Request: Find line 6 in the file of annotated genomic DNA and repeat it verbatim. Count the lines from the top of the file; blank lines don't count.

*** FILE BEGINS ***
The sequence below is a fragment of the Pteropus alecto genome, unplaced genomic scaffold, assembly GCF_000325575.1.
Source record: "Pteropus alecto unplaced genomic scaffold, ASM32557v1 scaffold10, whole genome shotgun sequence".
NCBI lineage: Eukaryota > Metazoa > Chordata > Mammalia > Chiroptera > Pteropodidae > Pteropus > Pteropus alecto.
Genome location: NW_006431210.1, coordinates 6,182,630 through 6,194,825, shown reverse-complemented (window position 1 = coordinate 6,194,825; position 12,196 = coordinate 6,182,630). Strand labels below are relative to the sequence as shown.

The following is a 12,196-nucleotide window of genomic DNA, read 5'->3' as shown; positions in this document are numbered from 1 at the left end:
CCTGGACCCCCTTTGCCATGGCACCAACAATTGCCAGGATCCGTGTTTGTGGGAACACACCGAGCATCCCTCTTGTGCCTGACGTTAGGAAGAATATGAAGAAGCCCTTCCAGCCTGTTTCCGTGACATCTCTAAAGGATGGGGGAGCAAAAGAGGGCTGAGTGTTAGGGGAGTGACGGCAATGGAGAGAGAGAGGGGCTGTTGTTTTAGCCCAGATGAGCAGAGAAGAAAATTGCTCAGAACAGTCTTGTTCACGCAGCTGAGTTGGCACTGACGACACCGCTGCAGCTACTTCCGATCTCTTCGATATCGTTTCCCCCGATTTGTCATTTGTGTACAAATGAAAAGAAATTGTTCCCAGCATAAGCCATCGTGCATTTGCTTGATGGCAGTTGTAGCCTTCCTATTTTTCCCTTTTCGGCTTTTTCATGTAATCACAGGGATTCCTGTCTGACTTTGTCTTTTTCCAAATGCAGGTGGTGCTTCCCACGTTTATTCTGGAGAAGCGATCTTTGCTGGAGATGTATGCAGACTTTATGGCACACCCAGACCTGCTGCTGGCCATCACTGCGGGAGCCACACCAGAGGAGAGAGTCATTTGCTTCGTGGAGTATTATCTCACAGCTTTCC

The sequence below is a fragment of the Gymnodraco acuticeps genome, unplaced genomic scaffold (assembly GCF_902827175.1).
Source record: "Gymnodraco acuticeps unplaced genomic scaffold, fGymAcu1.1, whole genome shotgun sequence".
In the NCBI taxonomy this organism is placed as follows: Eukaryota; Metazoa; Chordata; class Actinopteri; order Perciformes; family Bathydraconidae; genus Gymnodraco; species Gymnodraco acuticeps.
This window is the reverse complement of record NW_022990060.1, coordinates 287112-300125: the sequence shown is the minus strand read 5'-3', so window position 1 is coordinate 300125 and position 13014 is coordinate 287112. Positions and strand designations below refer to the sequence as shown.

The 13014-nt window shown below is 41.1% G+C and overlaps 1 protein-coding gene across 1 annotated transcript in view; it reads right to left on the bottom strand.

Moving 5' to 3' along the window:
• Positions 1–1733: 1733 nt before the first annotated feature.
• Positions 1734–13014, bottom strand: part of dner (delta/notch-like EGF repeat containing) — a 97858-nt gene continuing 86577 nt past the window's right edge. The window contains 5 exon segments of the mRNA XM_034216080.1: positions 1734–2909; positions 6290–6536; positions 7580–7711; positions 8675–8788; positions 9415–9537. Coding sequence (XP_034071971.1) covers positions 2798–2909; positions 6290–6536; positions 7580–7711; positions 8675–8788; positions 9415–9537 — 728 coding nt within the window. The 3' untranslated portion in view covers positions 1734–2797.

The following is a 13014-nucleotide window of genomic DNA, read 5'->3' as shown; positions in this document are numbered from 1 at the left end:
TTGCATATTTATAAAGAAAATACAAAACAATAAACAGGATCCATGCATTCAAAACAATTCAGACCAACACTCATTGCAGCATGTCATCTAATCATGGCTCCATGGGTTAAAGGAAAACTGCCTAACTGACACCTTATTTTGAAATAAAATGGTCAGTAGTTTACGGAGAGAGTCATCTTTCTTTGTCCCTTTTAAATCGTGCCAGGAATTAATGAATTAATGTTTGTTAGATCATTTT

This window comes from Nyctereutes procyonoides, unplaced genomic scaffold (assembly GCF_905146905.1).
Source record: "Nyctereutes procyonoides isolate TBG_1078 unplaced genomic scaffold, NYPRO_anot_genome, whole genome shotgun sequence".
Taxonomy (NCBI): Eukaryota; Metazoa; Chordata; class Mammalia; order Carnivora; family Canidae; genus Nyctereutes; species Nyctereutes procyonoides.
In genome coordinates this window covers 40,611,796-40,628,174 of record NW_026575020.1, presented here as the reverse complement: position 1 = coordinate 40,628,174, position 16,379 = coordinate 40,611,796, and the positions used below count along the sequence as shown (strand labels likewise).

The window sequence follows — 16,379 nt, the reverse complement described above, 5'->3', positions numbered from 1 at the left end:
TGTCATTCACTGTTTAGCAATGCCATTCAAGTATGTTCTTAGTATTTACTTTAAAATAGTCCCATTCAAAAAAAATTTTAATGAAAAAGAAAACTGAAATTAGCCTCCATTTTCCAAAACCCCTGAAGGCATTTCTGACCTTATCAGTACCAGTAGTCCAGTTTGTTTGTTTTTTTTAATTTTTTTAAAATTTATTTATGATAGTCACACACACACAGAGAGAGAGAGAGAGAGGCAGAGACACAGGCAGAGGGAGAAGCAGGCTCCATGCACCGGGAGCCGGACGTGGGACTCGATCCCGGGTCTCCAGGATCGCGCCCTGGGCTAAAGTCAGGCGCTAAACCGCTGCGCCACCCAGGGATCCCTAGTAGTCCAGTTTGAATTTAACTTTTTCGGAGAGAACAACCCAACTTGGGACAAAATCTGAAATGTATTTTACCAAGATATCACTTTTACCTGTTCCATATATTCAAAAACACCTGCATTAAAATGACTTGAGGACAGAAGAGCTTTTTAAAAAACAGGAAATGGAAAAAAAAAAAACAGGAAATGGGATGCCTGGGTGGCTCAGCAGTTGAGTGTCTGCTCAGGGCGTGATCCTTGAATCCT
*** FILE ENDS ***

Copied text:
CCTGGACCCCCTTTGCCATGGCACCAACAATTGCCAGGATCCGTGTTTGTGGGAACACACCGAGCATCCCTCTTGTGCCTGACGTTAGGAAGAATATGAAGAAGCCCTTCCAGCCTGTTTCCGTGACATCTCTAAAGGATGGGGGAGCAAAAGAGGGCTGAGTGTTAGGGGAGTGACGGCAATGGAGAGAGAGAGGGGCTGTTGTTTTAGCCCAGATGAGCAGAGAAGAAAATTGCTCAGAACAGTCTTGTTCACGCAGCTGAGTTGGCACTGACGACACCGCTGCAGCTACTTCCGATCTCTTCGATATCGTTTCCCCCGATTTGTCATTTGTGTACAAATGAAAAGAAATTGTTCCCAGCATAAGCCATCGTGCATTTGCTTGATGGCAGTTGTAGCCTTCCTATTTTTCCCTTTTCGGCTTTTTCATGTAATCACAGGGATTCCTGTCTGACTTTGTCTTTTTCCAAATGCAGGTGGTGCTTCCCACGTTTATTCTGGAGAAGCGATCTTTGCTGGAGATGTATGCAGACTTTATGGCACACCCAGACCTGCTGCTGGCCATCACTGCGGGAGCCACACCAGAGGAGAGAGTCATTTGCTTCGTGGAGTATTATCTCACAGCTTTCC